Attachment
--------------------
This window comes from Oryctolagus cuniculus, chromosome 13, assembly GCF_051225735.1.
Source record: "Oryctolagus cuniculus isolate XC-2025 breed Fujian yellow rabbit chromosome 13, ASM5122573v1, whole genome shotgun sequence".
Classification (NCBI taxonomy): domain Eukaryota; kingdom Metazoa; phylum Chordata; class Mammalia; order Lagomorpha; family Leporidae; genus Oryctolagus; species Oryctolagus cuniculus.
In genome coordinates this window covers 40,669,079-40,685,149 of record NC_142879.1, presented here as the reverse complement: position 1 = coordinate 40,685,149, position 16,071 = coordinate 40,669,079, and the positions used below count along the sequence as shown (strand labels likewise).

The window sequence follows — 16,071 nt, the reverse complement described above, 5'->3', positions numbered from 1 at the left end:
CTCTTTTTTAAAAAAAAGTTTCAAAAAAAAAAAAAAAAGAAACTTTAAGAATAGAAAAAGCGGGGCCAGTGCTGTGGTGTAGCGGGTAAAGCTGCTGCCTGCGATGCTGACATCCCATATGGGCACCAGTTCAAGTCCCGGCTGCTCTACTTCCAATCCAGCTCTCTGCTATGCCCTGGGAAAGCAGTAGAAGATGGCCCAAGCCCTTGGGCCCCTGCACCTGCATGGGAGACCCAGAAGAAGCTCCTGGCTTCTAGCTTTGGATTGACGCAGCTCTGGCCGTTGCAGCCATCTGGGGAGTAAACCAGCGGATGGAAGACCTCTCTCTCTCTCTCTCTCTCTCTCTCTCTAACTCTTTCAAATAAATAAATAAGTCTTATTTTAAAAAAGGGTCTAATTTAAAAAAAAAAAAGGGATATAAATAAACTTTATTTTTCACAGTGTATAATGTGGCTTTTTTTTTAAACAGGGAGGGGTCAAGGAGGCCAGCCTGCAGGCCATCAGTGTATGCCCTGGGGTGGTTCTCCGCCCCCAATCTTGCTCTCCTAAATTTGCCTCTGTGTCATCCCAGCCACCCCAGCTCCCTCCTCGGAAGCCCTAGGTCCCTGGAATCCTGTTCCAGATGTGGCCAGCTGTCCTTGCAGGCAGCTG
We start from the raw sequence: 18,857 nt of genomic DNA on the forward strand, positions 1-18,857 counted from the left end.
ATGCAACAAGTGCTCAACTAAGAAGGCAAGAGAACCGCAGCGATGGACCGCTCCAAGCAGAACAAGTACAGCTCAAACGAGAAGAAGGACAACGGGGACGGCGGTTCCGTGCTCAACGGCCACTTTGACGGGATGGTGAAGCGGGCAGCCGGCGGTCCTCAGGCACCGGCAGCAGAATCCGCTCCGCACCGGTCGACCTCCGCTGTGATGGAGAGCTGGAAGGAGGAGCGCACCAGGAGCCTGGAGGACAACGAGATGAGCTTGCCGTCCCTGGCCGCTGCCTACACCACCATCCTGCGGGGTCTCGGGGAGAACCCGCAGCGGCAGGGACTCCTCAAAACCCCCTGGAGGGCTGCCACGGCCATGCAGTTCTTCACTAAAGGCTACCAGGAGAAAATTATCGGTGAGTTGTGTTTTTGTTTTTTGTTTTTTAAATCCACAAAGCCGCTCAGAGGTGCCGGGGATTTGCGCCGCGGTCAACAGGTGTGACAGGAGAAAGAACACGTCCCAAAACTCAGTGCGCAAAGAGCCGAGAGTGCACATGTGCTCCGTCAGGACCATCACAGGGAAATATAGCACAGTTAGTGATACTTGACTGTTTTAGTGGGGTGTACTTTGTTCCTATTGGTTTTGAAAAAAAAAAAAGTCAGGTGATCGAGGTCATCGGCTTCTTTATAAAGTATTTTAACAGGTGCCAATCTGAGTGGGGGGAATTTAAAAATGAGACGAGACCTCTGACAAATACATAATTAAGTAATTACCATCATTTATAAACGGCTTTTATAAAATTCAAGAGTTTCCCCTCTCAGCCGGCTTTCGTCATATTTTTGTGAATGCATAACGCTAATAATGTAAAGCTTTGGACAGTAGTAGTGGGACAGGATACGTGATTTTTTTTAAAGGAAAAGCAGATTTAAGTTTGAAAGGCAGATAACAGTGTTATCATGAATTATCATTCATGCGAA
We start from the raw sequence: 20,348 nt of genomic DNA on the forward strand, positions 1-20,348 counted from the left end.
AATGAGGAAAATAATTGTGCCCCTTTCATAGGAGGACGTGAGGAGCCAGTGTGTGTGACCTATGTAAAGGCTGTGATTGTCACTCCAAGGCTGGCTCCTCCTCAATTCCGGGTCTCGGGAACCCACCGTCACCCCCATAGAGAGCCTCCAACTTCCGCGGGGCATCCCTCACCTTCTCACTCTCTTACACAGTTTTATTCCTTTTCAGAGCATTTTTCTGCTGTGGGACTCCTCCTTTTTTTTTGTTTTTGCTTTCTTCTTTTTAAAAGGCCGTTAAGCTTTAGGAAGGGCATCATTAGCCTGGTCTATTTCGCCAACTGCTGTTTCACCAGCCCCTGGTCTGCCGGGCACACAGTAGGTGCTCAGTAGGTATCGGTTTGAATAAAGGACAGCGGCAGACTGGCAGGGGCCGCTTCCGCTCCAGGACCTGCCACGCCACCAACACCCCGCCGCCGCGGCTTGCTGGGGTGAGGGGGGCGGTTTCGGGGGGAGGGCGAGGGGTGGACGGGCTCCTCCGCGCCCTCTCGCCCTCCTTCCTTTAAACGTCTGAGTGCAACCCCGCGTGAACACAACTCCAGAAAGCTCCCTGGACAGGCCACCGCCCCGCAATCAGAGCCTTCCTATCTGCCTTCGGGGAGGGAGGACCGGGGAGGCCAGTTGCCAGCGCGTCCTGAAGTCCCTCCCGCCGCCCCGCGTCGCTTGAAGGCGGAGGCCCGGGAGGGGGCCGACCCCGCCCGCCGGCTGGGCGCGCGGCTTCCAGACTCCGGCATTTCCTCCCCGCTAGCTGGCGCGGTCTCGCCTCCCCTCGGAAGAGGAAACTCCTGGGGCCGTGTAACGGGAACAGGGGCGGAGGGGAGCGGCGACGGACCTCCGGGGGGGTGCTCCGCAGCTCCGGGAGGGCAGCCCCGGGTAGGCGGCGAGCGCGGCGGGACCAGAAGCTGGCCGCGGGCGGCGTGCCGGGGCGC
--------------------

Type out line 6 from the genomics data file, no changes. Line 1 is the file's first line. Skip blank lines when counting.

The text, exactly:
CTCTTTTTTAAAAAAAAGTTTCAAAAAAAAAAAAAAAAGAAACTTTAAGAATAGAAAAAGCGGGGCCAGTGCTGTGGTGTAGCGGGTAAAGCTGCTGCCTGCGATGCTGACATCCCATATGGGCACCAGTTCAAGTCCCGGCTGCTCTACTTCCAATCCAGCTCTCTGCTATGCCCTGGGAAAGCAGTAGAAGATGGCCCAAGCCCTTGGGCCCCTGCACCTGCATGGGAGACCCAGAAGAAGCTCCTGGCTTCTAGCTTTGGATTGACGCAGCTCTGGCCGTTGCAGCCATCTGGGGAGTAAACCAGCGGATGGAAGACCTCTCTCTCTCTCTCTCTCTCTCTCTCTCTAACTCTTTCAAATAAATAAATAAGTCTTATTTTAAAAAAGGGTCTAATTTAAAAAAAAAAAAGGGATATAAATAAACTTTATTTTTCACAGTGTATAATGTGGCTTTTTTTTTAAACAGGGAGGGGTCAAGGAGGCCAGCCTGCAGGCCATCAGTGTATGCCCTGGGGTGGTTCTCCGCCCCCAATCTTGCTCTCCTAAATTTGCCTCTGTGTCATCCCAGCCACCCCAGCTCCCTCCTCGGAAGCCCTAGGTCCCTGGAATCCTGTTCCAGATGTGGCCAGCTGTCCTTGCAGGCAGCTG